Civilisational standards of the Huntington, Ukraine is a deeply divided country, divided in historical, geographical and religious lines. Western Ukraine was always in the European corner, and the East of Ukraine with Crimea firmly follow the orbit of Orthodox Russia. The most famous book of Huntington’s “Clash of civilizations” (The Clash of Civilizations) was issued long before the Ukrainian crisis of 2013, but it has a lot of warnings about the dangers of the situation in the country, but also outlines a forecast that Ukraine could “split along its fault line into two separate entities, while the Eastern part merges with Russia. First and foremost the question of secession will arise in the Crimea.”
Huntington was the most astute observer of the changes in the world order after the cold war, and therefore we should listen carefully to his advice about how to solve problems such powder kegs, such as Ukraine. Many inattentive readers of the works of Huntington had misinterpreted his ideas and way too fixated on the word “clash” in the title of his book. They claimed that Huntington advocated the clash of the West with other civilizations in self-defense. Some thinkers have confused “collision” Huntington thesis of Bernard Lewis (Bernard Lewis) that militant Islam will provoke a global confrontation between Islam and the West.
In fact, Huntington strongly emphasized that it is impossible to provoke the Islamic world and urged to proceed cautiously and diplomatically in a divided country such as Ukraine. He was strongly opposed to Crusades for democracy promotion as a key component of American foreign policy. Huntington wrote about this: “Therefore, the fundamental responsibility of Western leaders is not to attempt to alter other civilizations in the image and likeness of the West, that their strength, and in preserving, protecting and renewing the unique qualities of Western civilization.”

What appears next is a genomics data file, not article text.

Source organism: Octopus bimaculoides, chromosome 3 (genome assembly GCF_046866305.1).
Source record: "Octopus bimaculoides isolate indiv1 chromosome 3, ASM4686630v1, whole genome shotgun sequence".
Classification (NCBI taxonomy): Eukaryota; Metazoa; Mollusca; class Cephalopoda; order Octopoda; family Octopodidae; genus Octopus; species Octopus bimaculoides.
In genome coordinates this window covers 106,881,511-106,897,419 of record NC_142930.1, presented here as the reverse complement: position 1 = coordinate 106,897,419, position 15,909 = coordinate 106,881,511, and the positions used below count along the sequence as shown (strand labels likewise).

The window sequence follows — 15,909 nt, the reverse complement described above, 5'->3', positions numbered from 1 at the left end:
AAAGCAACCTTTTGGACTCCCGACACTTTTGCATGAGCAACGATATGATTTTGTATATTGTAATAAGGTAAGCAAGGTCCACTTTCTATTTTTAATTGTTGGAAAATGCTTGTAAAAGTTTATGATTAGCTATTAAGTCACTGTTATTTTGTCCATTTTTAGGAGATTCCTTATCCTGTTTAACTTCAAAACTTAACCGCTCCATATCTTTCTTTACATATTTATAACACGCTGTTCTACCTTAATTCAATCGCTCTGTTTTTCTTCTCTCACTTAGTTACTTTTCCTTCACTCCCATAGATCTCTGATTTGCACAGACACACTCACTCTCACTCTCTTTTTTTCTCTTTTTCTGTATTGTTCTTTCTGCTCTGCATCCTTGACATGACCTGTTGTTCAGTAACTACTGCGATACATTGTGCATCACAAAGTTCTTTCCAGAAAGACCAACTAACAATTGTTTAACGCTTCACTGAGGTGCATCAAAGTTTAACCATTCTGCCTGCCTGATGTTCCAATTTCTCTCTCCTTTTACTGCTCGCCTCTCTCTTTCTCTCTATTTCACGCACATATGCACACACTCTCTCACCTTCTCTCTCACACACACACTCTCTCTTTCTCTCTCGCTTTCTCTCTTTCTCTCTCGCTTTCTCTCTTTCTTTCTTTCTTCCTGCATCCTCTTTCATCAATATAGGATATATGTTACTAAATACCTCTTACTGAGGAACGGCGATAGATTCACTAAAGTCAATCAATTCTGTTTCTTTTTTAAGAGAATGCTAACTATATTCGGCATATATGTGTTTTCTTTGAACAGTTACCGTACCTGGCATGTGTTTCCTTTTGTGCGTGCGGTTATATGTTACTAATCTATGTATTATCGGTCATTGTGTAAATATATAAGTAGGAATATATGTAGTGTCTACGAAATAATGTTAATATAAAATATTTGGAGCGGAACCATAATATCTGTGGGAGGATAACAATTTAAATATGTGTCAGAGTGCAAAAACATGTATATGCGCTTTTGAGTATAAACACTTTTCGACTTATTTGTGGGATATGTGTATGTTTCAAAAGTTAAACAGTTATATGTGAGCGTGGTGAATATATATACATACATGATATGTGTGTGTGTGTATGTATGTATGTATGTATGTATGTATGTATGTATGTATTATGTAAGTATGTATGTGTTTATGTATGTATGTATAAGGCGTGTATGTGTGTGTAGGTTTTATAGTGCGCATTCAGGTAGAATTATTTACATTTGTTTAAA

Huntington argued that in the majority of civilizational blocks that appear after the cold war, are natural leaders. He called them the core States. Sinskey civilization will be headed by China, Orthodox Russia, and the Western United States. Because the Islamic world has no natural leader, the struggle for such leadership will be fought between Sunnis and Shiites, and between the major countries of the Middle East such as Turkey, Egypt, Saudi Arabia and Iran.
These core States are very important for the settlement of those problems that arise in the split countries such as Ukraine. Instead of funding a war in Ukraine, taking her other hands and creating the threat of a broader conflict, the leaders of the core States need to take a step back and recognize that Russia and the West in Ukraine has legitimate interests, and that the only way out of this situation is a diplomatic solution. Whether this decision of the dismemberment of Ukraine, Federal education, where the aspirations of both parts of the country will be treated with respect, or kind of a compromise, this problem can be solved only by sincere diplomatic efforts by Russia and the United States.
As shown by the work of the Institute for the study of war, American policy towards Ukraine is the direct opposite of what is recommended Huntington. This is a real crusade for the promotion of democracy, has led US-backed the coup in Kiev, the refusal to recognize any legitimate interests of Russia in the Crimea and in the East of Ukraine, despite their deep historical ties, as well as to support the proxy war in Donbass, the objectives of which are unclear.
While America is plagued by a pandemic and its consequences, the American people do not want to put up with standardized interventionist US foreign policy in those parts of our world that have nothing to do with our interests. To move forward, it is necessary to apply the model of Huntington, recognizing the legitimate interests of other civilizational regions, and to engage in genuine diplomacy, which has become a major tool of U.S. foreign policy.